Following recent heartbreaking events in my life, I lost almost 20 pounds now, from 150lbs to 130 lbs. I am working out semi-regularly and eating a bit healthier than ever. There is fulfillment in such achievements, and it's so beautiful when done for other reasons than vanity. I find joy in trying when I can.
Naturally, those pageants have screenings, so it was no surprise that I didn't make the final cut. It was an odd feeling, to be stared at by so many people all at once, and knowing they are judging every movement, alongside the way I looked that day. I could barely speak, much less walk gracefully. I have never felt so conscious of my movements in my entire life, it felt like walking on eggshells. I rushed through the whole process, and it took quite a few jabs on me to not be chosen in front of an audience of men, because even if I didn't want it as bad, I wanted to experience it.
These recent occurrences reminded me of what a friend told me in a fight a year ago when I took irony on a whole new level on social media by sometimes captioning photos like I am so full of myself. It went somewhere along the lines of her telling me that it seems odd for me to possess such self-confidence because it comes off as GGSS (Gandang Ganda Sa Sarili) and a solid, "let's face it, Marielle: you are not conventionally attractive."
What is considered as conventional beauty? As far as I know we all have preferences.
That made me think for weeks, to tell you the truth. My self-confidence hit an all-time low during those times, but luckily I (and our friendship) managed to survive it. Now, I can say I trust myself more than I did a year ago, heck, a week ago. It's amazing how much we can internally reflect on in a span of 7 days. As the cliché goes, we're all beautiful in our own way, and I guess it's true. I no longer feel the need to criticize others for things they're bad at, things they lack, in order to feel that I am a notch above them. I can recognize strengths and weaknesses in others now, developing a purer heart to forgive myself for mine and compete only with myself in the past, with the goal of doing better than I did before. If I focus on myself and my self-growth, I attain inner peace. It's always nice to remember that someone else's beauty doesn't mean the absence of mine.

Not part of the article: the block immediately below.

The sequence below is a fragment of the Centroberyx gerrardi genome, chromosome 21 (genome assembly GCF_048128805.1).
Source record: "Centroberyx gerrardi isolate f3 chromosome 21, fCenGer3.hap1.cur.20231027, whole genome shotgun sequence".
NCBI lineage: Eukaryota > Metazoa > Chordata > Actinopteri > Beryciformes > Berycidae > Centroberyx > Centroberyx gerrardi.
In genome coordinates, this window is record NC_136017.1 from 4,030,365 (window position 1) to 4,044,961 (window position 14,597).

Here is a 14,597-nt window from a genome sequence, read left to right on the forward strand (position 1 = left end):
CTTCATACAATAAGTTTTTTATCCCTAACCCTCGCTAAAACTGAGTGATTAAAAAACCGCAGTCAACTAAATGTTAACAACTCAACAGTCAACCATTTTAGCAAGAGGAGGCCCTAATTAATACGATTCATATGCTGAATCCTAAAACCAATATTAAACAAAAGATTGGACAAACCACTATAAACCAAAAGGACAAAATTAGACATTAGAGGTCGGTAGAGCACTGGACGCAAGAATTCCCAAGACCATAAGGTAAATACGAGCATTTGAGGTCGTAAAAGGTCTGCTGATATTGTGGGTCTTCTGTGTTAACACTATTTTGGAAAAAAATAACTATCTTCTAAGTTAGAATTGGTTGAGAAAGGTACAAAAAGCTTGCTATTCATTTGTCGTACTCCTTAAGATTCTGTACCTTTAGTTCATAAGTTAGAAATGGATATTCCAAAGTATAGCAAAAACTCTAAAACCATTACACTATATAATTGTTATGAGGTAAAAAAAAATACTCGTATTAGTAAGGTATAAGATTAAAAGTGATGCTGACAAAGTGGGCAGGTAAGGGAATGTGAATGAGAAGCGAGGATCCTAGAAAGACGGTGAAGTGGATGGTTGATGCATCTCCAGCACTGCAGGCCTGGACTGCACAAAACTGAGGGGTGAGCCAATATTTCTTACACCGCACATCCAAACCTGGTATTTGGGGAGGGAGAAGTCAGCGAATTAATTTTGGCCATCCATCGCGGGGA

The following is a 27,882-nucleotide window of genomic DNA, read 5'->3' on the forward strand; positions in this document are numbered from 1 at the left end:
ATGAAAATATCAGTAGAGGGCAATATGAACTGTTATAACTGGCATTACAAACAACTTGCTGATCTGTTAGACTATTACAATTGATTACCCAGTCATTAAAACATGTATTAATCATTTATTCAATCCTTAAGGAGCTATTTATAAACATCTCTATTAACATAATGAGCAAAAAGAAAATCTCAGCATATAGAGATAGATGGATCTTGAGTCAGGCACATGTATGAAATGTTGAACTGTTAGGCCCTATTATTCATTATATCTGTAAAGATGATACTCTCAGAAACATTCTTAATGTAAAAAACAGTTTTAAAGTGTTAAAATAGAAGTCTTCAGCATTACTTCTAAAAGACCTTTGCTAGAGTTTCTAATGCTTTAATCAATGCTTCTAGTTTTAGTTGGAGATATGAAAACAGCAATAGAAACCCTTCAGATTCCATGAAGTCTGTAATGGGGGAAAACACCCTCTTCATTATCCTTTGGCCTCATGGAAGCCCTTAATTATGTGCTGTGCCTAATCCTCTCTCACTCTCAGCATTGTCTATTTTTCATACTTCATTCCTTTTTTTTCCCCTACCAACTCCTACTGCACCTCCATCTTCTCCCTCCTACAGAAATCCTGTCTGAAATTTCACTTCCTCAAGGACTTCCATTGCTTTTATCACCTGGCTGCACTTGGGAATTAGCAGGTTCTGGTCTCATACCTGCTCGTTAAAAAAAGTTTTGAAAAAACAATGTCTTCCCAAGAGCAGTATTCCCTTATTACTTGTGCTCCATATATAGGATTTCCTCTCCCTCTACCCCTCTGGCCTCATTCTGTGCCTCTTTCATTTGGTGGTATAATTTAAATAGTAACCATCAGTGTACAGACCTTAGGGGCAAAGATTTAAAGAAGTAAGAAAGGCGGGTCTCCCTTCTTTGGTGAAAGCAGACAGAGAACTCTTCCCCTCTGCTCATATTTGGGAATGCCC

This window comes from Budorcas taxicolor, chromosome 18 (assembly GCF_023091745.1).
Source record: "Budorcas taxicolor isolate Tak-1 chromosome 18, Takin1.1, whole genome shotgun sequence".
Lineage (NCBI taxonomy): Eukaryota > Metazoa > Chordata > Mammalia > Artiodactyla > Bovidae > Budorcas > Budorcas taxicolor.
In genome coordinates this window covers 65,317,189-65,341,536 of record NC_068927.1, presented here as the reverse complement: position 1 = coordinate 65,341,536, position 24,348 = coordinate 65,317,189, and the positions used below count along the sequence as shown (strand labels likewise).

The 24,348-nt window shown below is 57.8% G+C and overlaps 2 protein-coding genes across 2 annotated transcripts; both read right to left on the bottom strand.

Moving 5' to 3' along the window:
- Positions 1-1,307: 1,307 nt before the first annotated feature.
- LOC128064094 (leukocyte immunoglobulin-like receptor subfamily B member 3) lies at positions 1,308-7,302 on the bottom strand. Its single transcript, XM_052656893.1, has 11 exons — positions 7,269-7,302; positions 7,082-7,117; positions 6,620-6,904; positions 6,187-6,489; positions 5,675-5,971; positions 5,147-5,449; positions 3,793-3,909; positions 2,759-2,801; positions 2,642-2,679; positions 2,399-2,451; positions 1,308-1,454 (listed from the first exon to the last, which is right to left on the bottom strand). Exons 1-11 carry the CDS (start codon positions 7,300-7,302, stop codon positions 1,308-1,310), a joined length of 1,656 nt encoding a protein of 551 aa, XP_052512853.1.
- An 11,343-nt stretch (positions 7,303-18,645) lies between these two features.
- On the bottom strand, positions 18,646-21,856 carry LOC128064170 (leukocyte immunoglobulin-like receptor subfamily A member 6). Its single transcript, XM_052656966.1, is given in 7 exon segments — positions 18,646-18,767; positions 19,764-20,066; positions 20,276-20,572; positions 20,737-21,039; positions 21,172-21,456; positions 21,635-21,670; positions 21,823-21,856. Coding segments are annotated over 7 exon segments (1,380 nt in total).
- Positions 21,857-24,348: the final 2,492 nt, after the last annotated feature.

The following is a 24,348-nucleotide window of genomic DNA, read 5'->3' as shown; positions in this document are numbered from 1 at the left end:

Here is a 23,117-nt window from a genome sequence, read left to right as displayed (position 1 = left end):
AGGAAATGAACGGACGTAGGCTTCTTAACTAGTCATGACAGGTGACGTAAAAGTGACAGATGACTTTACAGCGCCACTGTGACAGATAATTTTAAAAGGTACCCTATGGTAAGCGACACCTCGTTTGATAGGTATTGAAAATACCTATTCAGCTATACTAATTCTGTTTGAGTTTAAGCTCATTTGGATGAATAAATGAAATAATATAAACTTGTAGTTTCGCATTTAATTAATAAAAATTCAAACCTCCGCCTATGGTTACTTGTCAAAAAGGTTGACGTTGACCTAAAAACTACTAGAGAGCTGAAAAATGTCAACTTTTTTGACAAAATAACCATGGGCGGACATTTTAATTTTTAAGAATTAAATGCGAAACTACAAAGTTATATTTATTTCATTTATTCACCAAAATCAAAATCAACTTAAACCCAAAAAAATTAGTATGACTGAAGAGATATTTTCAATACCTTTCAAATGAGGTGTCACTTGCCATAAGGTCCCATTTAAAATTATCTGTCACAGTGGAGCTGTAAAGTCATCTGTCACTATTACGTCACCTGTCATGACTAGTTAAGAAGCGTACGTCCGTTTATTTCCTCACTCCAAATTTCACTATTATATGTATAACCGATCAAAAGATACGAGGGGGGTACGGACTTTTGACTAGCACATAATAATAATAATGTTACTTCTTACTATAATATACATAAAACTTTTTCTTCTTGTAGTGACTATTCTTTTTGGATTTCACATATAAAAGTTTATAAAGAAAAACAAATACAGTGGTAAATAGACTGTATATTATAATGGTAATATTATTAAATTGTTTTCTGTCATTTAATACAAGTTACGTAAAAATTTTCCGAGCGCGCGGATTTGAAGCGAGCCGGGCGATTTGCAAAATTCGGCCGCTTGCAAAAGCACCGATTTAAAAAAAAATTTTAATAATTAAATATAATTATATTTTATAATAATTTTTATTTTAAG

Another thing: beauty is subjective, and it's more than just the physical appearance. Some people are just born with it, no doubt, but it also takes a lot of improvement to be seen way past your physical appearance. Let's not disregard our knowledge and talents.
Looks can be improved in a few minutes, but these things we have inside ourselves took years and years of practice and mastery. That is beautiful.
Why stick to one facet of beauty when you can go around and above it? Flaws are a given, too, anyone has them. We are all human, breathing, and alive. It's alive. It's one thing to be grateful for. Being unconventionally attractive gives us the opportunity to be appreciated in a deeper level by others and ourselves, once we recognize what we are capable of. This is an ode to anyone who has struggled with recognizing beauty in themselves because they don't fit in the criteria society set out for us. Rise above it.
If you're beautiful in your own eyes, their views won't even matter.
All the love,
Read her post in full or her other entries at mariellewritesalot.tumblr.com.